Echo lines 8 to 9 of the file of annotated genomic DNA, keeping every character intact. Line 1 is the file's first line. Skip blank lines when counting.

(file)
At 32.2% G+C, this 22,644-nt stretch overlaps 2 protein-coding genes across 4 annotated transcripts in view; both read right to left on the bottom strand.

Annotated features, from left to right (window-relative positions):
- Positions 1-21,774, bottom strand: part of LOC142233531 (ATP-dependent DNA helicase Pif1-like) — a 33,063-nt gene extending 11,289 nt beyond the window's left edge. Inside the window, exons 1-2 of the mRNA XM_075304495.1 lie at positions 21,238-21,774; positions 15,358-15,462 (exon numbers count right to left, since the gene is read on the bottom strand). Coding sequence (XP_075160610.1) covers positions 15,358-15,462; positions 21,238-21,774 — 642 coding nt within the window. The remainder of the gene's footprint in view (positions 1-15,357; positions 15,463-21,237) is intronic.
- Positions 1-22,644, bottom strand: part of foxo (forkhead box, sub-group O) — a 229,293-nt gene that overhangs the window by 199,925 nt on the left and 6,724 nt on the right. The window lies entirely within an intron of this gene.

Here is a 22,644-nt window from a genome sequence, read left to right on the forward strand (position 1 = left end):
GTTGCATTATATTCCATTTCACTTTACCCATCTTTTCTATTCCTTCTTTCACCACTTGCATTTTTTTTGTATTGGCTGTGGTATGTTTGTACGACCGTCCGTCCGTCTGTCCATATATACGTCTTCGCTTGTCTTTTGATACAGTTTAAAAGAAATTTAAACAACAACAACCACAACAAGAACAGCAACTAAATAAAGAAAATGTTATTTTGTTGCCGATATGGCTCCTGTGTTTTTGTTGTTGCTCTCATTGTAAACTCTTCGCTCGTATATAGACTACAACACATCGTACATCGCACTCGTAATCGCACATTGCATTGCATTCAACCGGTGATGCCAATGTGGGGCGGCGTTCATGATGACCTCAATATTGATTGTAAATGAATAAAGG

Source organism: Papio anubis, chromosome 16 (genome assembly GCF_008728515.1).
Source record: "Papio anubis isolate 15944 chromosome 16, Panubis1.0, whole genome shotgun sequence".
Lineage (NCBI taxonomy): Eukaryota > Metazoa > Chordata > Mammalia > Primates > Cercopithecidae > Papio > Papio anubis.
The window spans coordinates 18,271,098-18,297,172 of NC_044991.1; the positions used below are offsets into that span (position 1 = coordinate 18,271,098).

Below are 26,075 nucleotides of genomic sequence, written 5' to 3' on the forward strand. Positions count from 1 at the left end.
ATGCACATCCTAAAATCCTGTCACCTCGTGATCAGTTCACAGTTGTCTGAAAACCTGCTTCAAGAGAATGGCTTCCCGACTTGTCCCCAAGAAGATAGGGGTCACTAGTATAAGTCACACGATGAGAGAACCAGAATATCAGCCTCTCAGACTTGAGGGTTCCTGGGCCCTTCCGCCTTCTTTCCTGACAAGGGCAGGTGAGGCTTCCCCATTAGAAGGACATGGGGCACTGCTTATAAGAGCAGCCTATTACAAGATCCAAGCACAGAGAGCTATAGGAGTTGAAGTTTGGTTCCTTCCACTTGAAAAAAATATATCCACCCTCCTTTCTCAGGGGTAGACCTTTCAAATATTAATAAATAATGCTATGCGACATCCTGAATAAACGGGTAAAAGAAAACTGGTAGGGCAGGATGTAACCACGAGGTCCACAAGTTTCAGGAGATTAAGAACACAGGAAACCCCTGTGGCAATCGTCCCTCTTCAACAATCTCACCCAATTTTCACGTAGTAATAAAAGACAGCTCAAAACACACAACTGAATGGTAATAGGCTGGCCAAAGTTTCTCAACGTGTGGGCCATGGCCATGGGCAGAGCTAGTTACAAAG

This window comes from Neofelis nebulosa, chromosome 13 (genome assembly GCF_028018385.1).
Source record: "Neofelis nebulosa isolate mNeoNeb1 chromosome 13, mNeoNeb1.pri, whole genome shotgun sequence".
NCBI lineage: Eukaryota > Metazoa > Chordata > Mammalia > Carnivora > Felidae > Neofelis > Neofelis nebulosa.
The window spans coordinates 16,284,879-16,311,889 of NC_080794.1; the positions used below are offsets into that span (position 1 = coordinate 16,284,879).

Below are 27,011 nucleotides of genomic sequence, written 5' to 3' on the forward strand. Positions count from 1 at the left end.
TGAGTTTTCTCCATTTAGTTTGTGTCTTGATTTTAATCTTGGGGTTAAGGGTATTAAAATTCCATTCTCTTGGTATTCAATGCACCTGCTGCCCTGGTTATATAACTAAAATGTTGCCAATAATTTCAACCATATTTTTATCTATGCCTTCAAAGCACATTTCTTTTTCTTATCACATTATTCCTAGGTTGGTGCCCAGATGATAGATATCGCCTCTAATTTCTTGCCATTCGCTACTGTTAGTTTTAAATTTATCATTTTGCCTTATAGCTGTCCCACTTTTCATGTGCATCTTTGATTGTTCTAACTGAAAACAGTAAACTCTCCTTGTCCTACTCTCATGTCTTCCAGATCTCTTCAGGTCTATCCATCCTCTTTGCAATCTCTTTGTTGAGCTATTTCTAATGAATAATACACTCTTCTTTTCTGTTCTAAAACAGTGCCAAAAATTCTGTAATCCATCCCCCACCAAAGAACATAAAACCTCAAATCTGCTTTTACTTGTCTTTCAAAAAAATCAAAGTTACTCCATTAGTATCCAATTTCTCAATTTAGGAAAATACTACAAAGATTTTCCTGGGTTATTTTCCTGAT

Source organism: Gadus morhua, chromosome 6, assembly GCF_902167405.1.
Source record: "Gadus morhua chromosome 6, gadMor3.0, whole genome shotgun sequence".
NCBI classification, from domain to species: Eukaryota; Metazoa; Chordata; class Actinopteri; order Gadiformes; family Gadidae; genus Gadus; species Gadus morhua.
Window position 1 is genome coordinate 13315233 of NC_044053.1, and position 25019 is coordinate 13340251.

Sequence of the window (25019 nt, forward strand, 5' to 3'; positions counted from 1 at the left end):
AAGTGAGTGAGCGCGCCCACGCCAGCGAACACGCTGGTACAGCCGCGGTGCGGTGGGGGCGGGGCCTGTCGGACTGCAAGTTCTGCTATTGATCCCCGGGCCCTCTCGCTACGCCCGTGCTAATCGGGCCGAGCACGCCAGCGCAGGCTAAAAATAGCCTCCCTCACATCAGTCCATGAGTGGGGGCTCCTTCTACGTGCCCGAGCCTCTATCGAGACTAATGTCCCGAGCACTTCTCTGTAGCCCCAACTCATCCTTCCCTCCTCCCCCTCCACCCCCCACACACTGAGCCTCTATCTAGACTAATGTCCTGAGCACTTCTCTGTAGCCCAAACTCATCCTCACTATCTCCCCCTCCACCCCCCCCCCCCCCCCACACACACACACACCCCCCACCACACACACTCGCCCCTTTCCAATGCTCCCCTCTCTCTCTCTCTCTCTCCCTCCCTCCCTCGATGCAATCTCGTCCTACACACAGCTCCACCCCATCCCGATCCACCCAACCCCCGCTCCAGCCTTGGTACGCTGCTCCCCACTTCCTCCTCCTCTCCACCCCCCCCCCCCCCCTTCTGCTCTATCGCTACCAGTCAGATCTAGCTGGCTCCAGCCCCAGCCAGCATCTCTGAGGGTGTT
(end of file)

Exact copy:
Source record: "Papio anubis isolate 15944 chromosome 16, Panubis1.0, whole genome shotgun sequence".
Lineage (NCBI taxonomy): Eukaryota > Metazoa > Chordata > Mammalia > Primates > Cercopithecidae > Papio > Papio anubis.